GREAT FIGURES OF THE MISSIONARY WORK – Bengal and the Kingdom of the Dragon (98)

– Joaquim Magalhães de Castro

More than anyone, and above all, the Arakanese monarch wanted to expel the Mughals from Bengal, if possible with the help of the artillerymen and artillery from Goa. Now, such a measure would not only earn him fame and respect in the region, but would prevent the predictable attack on his northern domains, namely the coastal city of Chattigon.

The liberation of the city of Hugli, the destruction of the fleet and the dispersal of the Mughal army (caught by surprise from the rear), would pave the way for a future attack on Dhaka, the heart of Mughal power in Bengal. Without telling anyone, Thiri-thu-dhamma tried to send his ships stationed in Dianga to help the Portuguese in Hugli.

However, adverse weather conditions prevented them from fulfilling their mission, because when they arrived in Hugli, the city had already been taken and looted. They would still have time to intercept the Mughal vessels full of spoils and on their way to Dhaka. They sank them and recovered the spoils. Then, informed of the presence of Hugli survivors in Saugar, they immediately went there. Father João Cabral was preparing to leave when the Arakanese galleys anchored off the “island of sharks.”

There were twenty-seven in all, “very quick and prepared for war,” the Jesuit wrote, concluding that “one of them would have been enough to give us victory.”

Commanding Dianga’s men was Manuel Palmeiro, who insisted on informing Commander Manuel de Azevedo that a fleet of 300 ships was being prepared with a view to a large-scale attack on Dhaka, to avenge the Mughal affront. The plan, however, did not succeed and the desire for conquest was postponed until when greater military strength could be gathered.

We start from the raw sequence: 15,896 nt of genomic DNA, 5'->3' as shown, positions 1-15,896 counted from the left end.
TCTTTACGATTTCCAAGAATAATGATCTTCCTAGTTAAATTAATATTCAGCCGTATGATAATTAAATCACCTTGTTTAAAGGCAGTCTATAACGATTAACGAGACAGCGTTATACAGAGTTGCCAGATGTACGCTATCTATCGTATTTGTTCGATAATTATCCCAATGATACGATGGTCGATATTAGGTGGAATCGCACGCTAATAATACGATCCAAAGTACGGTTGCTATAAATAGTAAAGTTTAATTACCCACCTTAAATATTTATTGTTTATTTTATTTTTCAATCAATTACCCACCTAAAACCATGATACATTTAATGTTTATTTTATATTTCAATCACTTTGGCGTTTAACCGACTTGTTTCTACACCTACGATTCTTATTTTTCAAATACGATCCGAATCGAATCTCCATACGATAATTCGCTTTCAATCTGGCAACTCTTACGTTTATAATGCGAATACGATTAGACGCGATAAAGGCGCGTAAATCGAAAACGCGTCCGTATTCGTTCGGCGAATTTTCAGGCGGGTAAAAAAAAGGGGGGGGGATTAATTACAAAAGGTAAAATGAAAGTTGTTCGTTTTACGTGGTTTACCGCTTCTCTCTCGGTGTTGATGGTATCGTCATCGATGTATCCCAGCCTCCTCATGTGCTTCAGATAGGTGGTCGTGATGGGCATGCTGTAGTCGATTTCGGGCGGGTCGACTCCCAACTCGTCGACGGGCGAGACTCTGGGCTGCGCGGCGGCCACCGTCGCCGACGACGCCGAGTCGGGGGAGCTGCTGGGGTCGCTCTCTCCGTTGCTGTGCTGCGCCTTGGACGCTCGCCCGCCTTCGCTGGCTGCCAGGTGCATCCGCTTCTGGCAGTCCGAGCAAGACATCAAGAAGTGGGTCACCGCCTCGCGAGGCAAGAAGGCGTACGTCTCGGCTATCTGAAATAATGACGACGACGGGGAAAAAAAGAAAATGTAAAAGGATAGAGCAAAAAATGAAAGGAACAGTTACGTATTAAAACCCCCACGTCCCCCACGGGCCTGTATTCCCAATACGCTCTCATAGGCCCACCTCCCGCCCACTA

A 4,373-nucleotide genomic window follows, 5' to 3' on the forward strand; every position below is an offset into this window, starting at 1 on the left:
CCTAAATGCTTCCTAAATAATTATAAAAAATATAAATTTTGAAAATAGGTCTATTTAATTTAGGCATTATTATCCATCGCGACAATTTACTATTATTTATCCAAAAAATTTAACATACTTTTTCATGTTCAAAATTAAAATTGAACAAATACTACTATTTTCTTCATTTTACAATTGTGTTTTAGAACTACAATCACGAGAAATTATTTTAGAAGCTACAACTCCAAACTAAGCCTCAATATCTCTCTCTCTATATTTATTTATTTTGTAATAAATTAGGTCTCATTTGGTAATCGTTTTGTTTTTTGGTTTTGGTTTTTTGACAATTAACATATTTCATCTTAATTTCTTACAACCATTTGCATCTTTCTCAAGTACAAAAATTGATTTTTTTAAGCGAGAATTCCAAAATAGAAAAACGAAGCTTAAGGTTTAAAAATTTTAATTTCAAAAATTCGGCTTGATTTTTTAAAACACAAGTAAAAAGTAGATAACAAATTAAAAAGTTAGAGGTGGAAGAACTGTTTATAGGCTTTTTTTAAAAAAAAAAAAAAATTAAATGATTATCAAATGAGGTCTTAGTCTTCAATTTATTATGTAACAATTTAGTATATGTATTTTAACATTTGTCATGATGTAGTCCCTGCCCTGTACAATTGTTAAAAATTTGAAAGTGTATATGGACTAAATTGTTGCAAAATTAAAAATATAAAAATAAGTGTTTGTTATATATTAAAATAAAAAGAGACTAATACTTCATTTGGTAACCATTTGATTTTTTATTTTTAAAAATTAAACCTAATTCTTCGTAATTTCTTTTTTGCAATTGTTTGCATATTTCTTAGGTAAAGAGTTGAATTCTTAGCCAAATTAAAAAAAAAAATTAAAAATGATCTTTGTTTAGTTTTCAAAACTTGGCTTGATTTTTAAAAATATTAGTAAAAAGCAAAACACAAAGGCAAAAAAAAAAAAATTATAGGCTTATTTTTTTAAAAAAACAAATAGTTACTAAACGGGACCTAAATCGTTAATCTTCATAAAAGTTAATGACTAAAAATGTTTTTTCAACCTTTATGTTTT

Meanwhile, with the monsoon ending, Fr João Cabral was ready to leave for Mrauk-U, capital of the kingdom of Arakan, with instructions given, an assistant and a boat. Cabral made a stop in Dianga (where Manrique was, although there is no record of the two having seen each other) where he met another Jesuit, Father António Farinha, with whom, after a week, he was leaving for Mrauk-U. The priests would arrive in this city after four days of travel on the high seas.

Cabral describes the reception of the Arakanese monarch in this way: “Tiri Tu-Dama received us with expressions of sadness at the fall of Uglim and joy at our arrival, which he and his people ardently desired.” Although João Cabral was not an official envoy from Goa, or Hugli, as it were, integral parts of Portuguese Asia, the Arakanese king confided to him his intention to expel the Mughals from the Bengal region, taking his armies to Cooch Behar, three hundred miles east of the Arakanese border of Chattigon.

In order to achieve this objective, he intended to establish an alliance with the Viceroy of Goa, who, after the Mughal attack on Hugli,  would certainly be willing to retaliate as soon as possible. He also hoped that Father João Cabral, on his return trip, would do everything to ensure that the desired Portuguese-Arakanese alliance would materialize.

However, the Portuguese would reinforce the defensive system of the island of Saugar, which in the future would serve as a convenient base of support for the Arakanese fleet.